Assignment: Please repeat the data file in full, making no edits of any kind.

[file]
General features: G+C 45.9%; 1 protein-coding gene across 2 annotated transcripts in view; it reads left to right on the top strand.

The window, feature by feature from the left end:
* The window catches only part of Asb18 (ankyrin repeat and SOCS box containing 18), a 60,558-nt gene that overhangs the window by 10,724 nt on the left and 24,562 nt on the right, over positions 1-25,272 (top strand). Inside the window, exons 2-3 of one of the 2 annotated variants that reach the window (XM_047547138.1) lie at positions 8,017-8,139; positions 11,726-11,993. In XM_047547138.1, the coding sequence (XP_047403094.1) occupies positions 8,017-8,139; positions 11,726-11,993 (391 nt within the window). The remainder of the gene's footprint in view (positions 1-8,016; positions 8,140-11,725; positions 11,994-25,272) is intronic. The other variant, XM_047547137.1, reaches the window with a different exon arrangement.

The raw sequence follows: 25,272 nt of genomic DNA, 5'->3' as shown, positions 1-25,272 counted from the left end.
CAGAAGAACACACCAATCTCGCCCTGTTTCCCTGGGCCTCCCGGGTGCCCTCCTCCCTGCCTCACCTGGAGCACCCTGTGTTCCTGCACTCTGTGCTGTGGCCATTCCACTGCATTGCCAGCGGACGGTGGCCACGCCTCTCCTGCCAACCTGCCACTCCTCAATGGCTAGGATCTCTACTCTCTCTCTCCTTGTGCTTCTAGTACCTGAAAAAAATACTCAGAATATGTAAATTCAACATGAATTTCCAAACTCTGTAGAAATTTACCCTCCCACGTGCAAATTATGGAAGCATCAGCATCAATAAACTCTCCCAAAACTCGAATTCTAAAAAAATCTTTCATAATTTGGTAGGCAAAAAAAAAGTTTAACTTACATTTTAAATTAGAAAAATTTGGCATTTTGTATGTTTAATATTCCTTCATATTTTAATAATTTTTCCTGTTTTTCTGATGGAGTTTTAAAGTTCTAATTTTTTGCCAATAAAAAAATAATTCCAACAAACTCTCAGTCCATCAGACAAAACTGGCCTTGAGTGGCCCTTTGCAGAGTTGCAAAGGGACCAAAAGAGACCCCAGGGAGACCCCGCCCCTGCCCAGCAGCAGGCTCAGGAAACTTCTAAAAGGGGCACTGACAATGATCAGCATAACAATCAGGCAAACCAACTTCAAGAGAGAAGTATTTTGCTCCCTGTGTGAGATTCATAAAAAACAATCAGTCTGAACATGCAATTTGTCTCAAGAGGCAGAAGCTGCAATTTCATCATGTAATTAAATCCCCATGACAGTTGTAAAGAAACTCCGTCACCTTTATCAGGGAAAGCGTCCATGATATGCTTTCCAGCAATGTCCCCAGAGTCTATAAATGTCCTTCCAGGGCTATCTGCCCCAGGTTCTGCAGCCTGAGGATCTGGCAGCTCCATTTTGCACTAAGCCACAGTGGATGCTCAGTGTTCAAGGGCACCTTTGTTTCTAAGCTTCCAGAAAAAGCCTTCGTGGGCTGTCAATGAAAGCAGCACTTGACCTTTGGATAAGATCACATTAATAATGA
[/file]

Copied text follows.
General features: G+C 45.9%; 1 protein-coding gene across 2 annotated transcripts in view; it reads left to right on the top strand.

The window, feature by feature from the left end:
* The window catches only part of Asb18 (ankyrin repeat and SOCS box containing 18), a 60,558-nt gene that overhangs the window by 10,724 nt on the left and 24,562 nt on the right, over positions 1-25,272 (top strand). Inside the window, exons 2-3 of one of the 2 annotated variants that reach the window (XM_047547138.1) lie at positions 8,017-8,139; positions 11,726-11,993. In XM_047547138.1, the coding sequence (XP_047403094.1) occupies positions 8,017-8,139; positions 11,726-11,993 (391 nt within the window). The remainder of the gene's footprint in view (positions 1-8,016; positions 8,140-11,725; positions 11,994-25,272) is intronic. The other variant, XM_047547137.1, reaches the window with a different exon arrangement.

The raw sequence follows: 25,272 nt of genomic DNA, 5'->3' as shown, positions 1-25,272 counted from the left end.
CAGAAGAACACACCAATCTCGCCCTGTTTCCCTGGGCCTCCCGGGTGCCCTCCTCCCTGCCTCACCTGGAGCACCCTGTGTTCCTGCACTCTGTGCTGTGGCCATTCCACTGCATTGCCAGCGGACGGTGGCCACGCCTCTCCTGCCAACCTGCCACTCCTCAATGGCTAGGATCTCTACTCTCTCTCTCCTTGTGCTTCTAGTACCTGAAAAAAATACTCAGAATATGTAAATTCAACATGAATTTCCAAACTCTGTAGAAATTTACCCTCCCACGTGCAAATTATGGAAGCATCAGCATCAATAAACTCTCCCAAAACTCGAATTCTAAAAAAATCTTTCATAATTTGGTAGGCAAAAAAAAAGTTTAACTTACATTTTAAATTAGAAAAATTTGGCATTTTGTATGTTTAATATTCCTTCATATTTTAATAATTTTTCCTGTTTTTCTGATGGAGTTTTAAAGTTCTAATTTTTTGCCAATAAAAAAATAATTCCAACAAACTCTCAGTCCATCAGACAAAACTGGCCTTGAGTGGCCCTTTGCAGAGTTGCAAAGGGACCAAAAGAGACCCCAGGGAGACCCCGCCCCTGCCCAGCAGCAGGCTCAGGAAACTTCTAAAAGGGGCACTGACAATGATCAGCATAACAATCAGGCAAACCAACTTCAAGAGAGAAGTATTTTGCTCCCTGTGTGAGATTCATAAAAAACAATCAGTCTGAACATGCAATTTGTCTCAAGAGGCAGAAGCTGCAATTTCATCATGTAATTAAATCCCCATGACAGTTGTAAAGAAACTCCGTCACCTTTATCAGGGAAAGCGTCCATGATATGCTTTCCAGCAATGTCCCCAGAGTCTATAAATGTCCTTCCAGGGCTATCTGCCCCAGGTTCTGCAGCCTGAGGATCTGGCAGCTCCATTTTGCACTAAGCCACAGTGGATGCTCAGTGTTCAAGGGCACCTTTGTTTCTAAGCTTCCAGAAAAAGCCTTCGTGGGCTGTCAATGAAAGCAGCACTTGACCTTTGGATAAGATCACATTAATAATGA